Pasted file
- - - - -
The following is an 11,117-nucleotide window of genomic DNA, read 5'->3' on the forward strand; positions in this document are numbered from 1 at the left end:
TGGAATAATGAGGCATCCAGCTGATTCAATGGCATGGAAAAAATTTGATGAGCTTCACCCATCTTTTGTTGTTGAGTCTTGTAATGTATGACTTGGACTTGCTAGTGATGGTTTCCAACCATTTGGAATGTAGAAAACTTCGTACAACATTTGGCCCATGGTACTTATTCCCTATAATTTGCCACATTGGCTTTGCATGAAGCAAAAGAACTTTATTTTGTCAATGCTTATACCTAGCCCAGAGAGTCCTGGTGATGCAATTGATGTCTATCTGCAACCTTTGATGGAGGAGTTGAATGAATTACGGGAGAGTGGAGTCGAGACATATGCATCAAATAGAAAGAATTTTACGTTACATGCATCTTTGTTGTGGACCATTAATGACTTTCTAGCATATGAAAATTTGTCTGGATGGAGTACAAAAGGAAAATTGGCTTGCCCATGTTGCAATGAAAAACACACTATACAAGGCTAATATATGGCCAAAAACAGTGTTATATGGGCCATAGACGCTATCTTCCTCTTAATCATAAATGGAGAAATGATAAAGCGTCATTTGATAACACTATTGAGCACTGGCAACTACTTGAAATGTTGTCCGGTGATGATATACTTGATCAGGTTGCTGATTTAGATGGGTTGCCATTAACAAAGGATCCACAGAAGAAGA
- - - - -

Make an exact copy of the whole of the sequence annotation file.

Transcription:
The following is an 11,117-nucleotide window of genomic DNA, read 5'->3' on the forward strand; positions in this document are numbered from 1 at the left end:
TGGAATAATGAGGCATCCAGCTGATTCAATGGCATGGAAAAAATTTGATGAGCTTCACCCATCTTTTGTTGTTGAGTCTTGTAATGTATGACTTGGACTTGCTAGTGATGGTTTCCAACCATTTGGAATGTAGAAAACTTCGTACAACATTTGGCCCATGGTACTTATTCCCTATAATTTGCCACATTGGCTTTGCATGAAGCAAAAGAACTTTATTTTGTCAATGCTTATACCTAGCCCAGAGAGTCCTGGTGATGCAATTGATGTCTATCTGCAACCTTTGATGGAGGAGTTGAATGAATTACGGGAGAGTGGAGTCGAGACATATGCATCAAATAGAAAGAATTTTACGTTACATGCATCTTTGTTGTGGACCATTAATGACTTTCTAGCATATGAAAATTTGTCTGGATGGAGTACAAAAGGAAAATTGGCTTGCCCATGTTGCAATGAAAAACACACTATACAAGGCTAATATATGGCCAAAAACAGTGTTATATGGGCCATAGACGCTATCTTCCTCTTAATCATAAATGGAGAAATGATAAAGCGTCATTTGATAACACTATTGAGCACTGGCAACTACTTGAAATGTTGTCCGGTGATGATATACTTGATCAGGTTGCTGATTTAGATGGGTTGCCATTAACAAAGGATCCACAGAAGAAGA